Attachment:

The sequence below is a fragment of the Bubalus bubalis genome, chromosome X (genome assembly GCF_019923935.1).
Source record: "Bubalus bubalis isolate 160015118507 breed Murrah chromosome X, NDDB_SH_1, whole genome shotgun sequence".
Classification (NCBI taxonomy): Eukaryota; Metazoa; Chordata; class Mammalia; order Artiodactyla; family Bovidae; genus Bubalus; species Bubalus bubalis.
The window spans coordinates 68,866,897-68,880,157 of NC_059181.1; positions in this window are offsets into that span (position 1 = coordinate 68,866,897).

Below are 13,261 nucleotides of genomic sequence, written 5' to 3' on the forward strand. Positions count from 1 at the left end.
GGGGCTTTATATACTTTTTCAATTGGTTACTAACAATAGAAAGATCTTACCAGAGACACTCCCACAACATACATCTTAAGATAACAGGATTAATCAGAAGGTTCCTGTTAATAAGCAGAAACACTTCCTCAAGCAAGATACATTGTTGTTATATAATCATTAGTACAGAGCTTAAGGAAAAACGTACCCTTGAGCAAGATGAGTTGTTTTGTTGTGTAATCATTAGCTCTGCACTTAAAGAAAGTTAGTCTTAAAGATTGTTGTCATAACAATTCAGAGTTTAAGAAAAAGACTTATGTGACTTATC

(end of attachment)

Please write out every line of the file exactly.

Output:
The sequence below is a fragment of the Bubalus bubalis genome, chromosome X (genome assembly GCF_019923935.1).
Source record: "Bubalus bubalis isolate 160015118507 breed Murrah chromosome X, NDDB_SH_1, whole genome shotgun sequence".
Classification (NCBI taxonomy): Eukaryota; Metazoa; Chordata; class Mammalia; order Artiodactyla; family Bovidae; genus Bubalus; species Bubalus bubalis.
The window spans coordinates 68,866,897-68,880,157 of NC_059181.1; positions in this window are offsets into that span (position 1 = coordinate 68,866,897).

Below are 13,261 nucleotides of genomic sequence, written 5' to 3' on the forward strand. Positions count from 1 at the left end.
GGGGCTTTATATACTTTTTCAATTGGTTACTAACAATAGAAAGATCTTACCAGAGACACTCCCACAACATACATCTTAAGATAACAGGATTAATCAGAAGGTTCCTGTTAATAAGCAGAAACACTTCCTCAAGCAAGATACATTGTTGTTATATAATCATTAGTACAGAGCTTAAGGAAAAACGTACCCTTGAGCAAGATGAGTTGTTTTGTTGTGTAATCATTAGCTCTGCACTTAAAGAAAGTTAGTCTTAAAGATTGTTGTCATAACAATTCAGAGTTTAAGAAAAAGACTTATGTGACTTATC